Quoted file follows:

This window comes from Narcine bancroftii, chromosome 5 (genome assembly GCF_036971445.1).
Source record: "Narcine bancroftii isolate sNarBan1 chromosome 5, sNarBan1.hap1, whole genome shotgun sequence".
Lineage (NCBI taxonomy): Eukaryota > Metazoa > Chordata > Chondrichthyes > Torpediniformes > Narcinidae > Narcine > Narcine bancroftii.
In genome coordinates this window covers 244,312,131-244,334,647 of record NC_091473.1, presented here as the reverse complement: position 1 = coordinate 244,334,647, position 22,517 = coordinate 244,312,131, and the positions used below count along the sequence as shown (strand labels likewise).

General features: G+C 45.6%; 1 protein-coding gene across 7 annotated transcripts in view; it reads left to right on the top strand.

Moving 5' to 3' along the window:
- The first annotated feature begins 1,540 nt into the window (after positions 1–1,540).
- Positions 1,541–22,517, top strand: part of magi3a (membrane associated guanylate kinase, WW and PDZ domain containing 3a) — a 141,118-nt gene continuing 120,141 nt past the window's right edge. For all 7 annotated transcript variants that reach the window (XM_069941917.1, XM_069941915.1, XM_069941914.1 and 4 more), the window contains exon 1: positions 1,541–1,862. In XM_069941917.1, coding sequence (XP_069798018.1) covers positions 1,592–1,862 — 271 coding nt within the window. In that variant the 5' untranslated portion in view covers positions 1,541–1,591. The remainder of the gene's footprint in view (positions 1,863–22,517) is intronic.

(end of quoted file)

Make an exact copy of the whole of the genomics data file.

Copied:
This window comes from Narcine bancroftii, chromosome 5 (genome assembly GCF_036971445.1).
Source record: "Narcine bancroftii isolate sNarBan1 chromosome 5, sNarBan1.hap1, whole genome shotgun sequence".
Lineage (NCBI taxonomy): Eukaryota > Metazoa > Chordata > Chondrichthyes > Torpediniformes > Narcinidae > Narcine > Narcine bancroftii.
In genome coordinates this window covers 244,312,131-244,334,647 of record NC_091473.1, presented here as the reverse complement: position 1 = coordinate 244,334,647, position 22,517 = coordinate 244,312,131, and the positions used below count along the sequence as shown (strand labels likewise).

General features: G+C 45.6%; 1 protein-coding gene across 7 annotated transcripts in view; it reads left to right on the top strand.

Moving 5' to 3' along the window:
- The first annotated feature begins 1,540 nt into the window (after positions 1–1,540).
- Positions 1,541–22,517, top strand: part of magi3a (membrane associated guanylate kinase, WW and PDZ domain containing 3a) — a 141,118-nt gene continuing 120,141 nt past the window's right edge. For all 7 annotated transcript variants that reach the window (XM_069941917.1, XM_069941915.1, XM_069941914.1 and 4 more), the window contains exon 1: positions 1,541–1,862. In XM_069941917.1, coding sequence (XP_069798018.1) covers positions 1,592–1,862 — 271 coding nt within the window. In that variant the 5' untranslated portion in view covers positions 1,541–1,591. The remainder of the gene's footprint in view (positions 1,863–22,517) is intronic.